• The PTF of the target was measured at four equally spaced locations (one measurement per quadrant) and at a radial position halfway between the center of the target and the outer diameter using the previously-described ASTM measurement technique, which was identical to the method used to measure the PTF of conventionally formed target. [0091]
  • The PTF values of the conventionally formed target and the target manufactured by the process according to the invention are 39% and 56%, respectively. The PTF value of 39% indicates that even conventionally formed Co-based soft-magnetic materials (not containing Fe or Ni as alloying additions) can exhibit reasonably high values of PTF. However, as previously demonstrated, forming the targets with the process according to the invention still results in significantly enhanced PTF performance of the alloy under consideration. This example further demonstrates that PTF enhancing techniques applied to Co and Ni based materials are also effective in enhancing the PTF of the elemental Co and Ni constituent phases contained within a target formed using the process according to the invention. [0092]
  • In the examples discussed above, the PTF test and geometries of the targets have been maintained as consistently as possible because the absolute PTF value of soft-magnetic materials can exhibit a dependency on the relative geometry between target and magnet and the nominal strength of the magnet utilized. Therefore, although the absolute values of PTF for targets formed using the conventional process and the process according to the invention can vary as a function of the method utilized to measure PTF, targets manufactured using the process according to the invention have higher values of PTF than targets formed using identical alloys but by conventional processing. [0093]
  • As an example, two targets of Ni-19Fe were manufactured using identical processes with the first target being 6 mm thick with a 76 mm diameter and the second target also being 6 mm thick but with a 152 mm diameter. For both targets, a 4.4 kilogauss magnet, possessing a 6.5 mm by 26 mm cross section, was placed in contact with the center of one face of each target. An axial Hall probe was then placed at the center of the opposite face. The PTF measured values for the 76 mm and 152 mm diameter targets were respectively 30% and 15%. Thus, this test demonstrates that a target (76 mm) with a smaller relative amount of soft-magnetic target material can be saturated by an applied magnetic filed to yield a higher net PTF. [0094]
  • In another test using the 152 mm target, the target was placed on an actual PVD magnetron cathode. At target-to-cathode distances of 10 and 15 mm, the maximum PTF on the opposing face of the 152 mm target was measured at 60% and 20%, respectively. Thus, this test demonstrates the impact of applied magnetic field strength on the net PTF of soft-magnetic materials. [0095]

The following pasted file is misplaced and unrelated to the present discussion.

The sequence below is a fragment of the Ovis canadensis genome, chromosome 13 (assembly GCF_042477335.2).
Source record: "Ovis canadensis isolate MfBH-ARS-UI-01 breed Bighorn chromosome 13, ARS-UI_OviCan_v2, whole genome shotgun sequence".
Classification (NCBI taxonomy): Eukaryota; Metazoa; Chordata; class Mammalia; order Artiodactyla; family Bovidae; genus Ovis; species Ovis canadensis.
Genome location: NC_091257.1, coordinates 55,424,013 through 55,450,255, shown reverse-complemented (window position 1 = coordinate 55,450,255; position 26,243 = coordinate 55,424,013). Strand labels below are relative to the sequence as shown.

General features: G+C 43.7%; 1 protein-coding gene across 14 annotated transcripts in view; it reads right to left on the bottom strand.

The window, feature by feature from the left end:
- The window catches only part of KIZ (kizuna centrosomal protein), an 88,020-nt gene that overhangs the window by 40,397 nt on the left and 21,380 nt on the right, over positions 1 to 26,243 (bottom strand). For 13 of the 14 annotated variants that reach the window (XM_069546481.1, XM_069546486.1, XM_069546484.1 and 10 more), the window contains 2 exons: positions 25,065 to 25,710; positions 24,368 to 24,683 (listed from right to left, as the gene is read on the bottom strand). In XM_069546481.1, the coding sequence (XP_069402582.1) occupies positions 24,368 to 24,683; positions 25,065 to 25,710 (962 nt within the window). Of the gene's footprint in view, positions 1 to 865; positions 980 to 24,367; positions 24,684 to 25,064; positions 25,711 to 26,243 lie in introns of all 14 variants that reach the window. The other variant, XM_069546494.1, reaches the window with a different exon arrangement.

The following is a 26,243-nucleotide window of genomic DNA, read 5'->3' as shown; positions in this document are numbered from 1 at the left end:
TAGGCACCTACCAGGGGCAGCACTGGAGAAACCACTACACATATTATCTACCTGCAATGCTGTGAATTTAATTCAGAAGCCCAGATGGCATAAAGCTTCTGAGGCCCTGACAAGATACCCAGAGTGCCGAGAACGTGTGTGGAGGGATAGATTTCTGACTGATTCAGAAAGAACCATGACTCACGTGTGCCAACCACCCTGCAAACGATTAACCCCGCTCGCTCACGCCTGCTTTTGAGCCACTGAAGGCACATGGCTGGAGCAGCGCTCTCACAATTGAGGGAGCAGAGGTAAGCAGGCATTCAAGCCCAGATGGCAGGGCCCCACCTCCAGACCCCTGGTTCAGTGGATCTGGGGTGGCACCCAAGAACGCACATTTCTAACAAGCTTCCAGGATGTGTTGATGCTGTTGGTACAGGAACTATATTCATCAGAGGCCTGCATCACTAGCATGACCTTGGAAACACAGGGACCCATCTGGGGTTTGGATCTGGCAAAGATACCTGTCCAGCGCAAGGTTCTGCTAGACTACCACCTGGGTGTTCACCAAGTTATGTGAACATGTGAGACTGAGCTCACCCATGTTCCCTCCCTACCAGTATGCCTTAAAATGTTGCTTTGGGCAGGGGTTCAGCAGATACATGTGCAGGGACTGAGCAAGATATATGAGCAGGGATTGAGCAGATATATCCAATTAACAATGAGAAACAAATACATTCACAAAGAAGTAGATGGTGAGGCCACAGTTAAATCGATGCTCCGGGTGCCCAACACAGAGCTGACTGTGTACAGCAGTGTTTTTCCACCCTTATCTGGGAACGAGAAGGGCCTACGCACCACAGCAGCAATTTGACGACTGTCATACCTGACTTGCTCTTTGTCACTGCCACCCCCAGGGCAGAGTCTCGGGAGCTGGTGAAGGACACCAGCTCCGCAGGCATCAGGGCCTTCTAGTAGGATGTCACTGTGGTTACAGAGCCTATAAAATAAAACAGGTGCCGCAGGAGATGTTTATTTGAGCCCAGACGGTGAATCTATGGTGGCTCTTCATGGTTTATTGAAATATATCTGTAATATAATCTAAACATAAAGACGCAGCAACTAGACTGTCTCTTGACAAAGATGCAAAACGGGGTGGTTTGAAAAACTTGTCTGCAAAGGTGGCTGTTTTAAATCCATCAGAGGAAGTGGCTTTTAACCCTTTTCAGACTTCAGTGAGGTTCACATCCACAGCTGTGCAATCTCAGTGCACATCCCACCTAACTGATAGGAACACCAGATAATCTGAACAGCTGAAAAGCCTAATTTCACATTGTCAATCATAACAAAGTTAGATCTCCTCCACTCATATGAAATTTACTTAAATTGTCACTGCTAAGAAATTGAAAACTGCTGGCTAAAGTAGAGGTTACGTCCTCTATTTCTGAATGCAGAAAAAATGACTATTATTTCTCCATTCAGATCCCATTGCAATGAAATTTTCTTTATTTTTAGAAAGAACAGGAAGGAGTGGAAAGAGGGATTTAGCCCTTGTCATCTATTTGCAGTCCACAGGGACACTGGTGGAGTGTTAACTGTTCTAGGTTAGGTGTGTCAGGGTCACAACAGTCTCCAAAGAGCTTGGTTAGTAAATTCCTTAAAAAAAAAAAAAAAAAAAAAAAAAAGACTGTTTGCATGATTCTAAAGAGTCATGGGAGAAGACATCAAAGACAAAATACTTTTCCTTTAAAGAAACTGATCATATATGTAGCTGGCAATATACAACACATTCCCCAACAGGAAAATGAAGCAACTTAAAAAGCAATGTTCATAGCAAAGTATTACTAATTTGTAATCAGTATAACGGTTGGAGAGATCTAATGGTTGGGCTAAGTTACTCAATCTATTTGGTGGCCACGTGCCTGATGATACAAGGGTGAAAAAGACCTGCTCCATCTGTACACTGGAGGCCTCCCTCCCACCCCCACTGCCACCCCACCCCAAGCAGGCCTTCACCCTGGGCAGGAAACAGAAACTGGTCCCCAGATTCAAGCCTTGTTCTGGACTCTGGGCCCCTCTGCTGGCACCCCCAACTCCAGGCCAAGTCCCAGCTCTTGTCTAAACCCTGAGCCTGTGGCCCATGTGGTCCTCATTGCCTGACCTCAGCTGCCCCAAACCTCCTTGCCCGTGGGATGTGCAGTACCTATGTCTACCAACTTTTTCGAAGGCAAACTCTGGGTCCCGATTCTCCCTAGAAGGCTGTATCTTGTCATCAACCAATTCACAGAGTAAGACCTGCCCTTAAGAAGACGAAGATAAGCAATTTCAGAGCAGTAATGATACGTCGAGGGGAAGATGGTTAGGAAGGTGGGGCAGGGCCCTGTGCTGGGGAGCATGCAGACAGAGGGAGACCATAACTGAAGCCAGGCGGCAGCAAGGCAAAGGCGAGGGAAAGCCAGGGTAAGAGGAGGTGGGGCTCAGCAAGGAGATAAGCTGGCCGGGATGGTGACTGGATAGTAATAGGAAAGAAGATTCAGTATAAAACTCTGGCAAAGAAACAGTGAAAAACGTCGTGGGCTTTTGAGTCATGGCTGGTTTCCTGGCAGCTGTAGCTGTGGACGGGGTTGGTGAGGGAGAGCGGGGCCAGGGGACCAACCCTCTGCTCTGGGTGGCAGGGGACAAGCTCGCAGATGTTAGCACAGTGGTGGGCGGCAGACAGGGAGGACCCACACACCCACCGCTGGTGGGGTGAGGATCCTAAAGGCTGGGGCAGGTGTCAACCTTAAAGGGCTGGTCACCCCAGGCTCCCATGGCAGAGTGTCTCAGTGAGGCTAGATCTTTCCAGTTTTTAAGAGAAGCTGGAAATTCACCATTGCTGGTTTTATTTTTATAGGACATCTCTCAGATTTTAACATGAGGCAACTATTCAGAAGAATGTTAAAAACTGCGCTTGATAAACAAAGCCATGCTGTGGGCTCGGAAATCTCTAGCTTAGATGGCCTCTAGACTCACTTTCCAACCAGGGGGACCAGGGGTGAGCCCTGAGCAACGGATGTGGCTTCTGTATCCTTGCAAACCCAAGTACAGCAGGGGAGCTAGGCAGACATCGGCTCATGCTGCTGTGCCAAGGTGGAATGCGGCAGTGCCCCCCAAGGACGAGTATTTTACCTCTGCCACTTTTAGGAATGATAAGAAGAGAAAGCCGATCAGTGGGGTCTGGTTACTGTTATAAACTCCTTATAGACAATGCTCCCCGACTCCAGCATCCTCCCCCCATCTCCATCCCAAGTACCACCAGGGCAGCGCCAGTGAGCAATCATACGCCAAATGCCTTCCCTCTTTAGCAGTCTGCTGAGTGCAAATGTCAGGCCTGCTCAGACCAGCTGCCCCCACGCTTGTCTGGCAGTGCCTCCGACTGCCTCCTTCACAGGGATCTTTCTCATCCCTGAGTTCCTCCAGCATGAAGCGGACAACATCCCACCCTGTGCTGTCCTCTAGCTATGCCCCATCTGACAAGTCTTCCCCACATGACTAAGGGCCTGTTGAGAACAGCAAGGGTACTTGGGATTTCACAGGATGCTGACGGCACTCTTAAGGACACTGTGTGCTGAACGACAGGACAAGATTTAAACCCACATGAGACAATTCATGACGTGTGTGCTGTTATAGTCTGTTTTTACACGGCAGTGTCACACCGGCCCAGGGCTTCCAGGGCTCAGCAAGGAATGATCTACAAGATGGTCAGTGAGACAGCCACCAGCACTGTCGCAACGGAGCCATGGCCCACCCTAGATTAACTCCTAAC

• The present invention can be practiced by employing conventional materials, methodology and equipment. Accordingly, the details of such materials, equipment and methodology are not set forth herein in detail. In the previous descriptions, numerous specific details are set forth, such as specific materials, structures, chemicals, processes, etc., in order to provide a thorough understanding of the present invention. However, it should be recognized that the present invention can be practiced without resorting to the details specifically set forth. In other instances, well known processing structures have not been described in detail, in order not to unnecessarily obscure the present invention. [0096]
  • Only an exemplary aspect of the present invention and but a few examples of its versatility are shown and described in the present disclosure. It is to be understood that the present invention is capable of use in various other combinations and environments and is capable of changes or modifications within the scope of the inventive concept as expressed herein. [0097]

Claims (46)

What is claimed is:
1. A target for a deposition apparatus, comprising:
a first material phase having a first PTF; and
a second material phase having a second PTF, the second PTF being higher than the first PTF.
2. The target according to claim 1, wherein the target has a chemistry differing from chemistries of both the first and second material phases.
3. The target according to claim 2, wherein the second PTF is higher than a PTF of a material having a same chemistry as the target.
4. The target according to claim 1, wherein a chemistry of the target is that for a soft magnetic material.
5. The target according to claim 4, wherein the target has a thickness greater than 3 mm, a diameter greater than 50 mm, and a PTF of the target is greater than 5%.
6. The target according to claim 5, wherein a PTF of the target is greater than 20%.
7. The target according to claim 6, wherein the chemistry of the target includes at least 40 atomic% of Fe or Ni.
8. The target according to claim 7, wherein the chemistry of the target does not include Co.
9. The target according to claim 5, wherein a PTF of the target is greater than 50%.
10. The target according to claim 9, wherein the chemistry of the target includes at least 40 atomic% of Co and does not include Fe and Ni.
11. The target according to claim 1, wherein the average grain-size of the target is less than 500 microns.
12. The target according to claim 11, wherein the average grain-size of the target is less than 200 microns.
13. The target according to claim 1, wherein the first and second phases consist essentially of elemental phases.
14. The target according to claim 1, wherein the first and second phases consist essentially of alloy phases.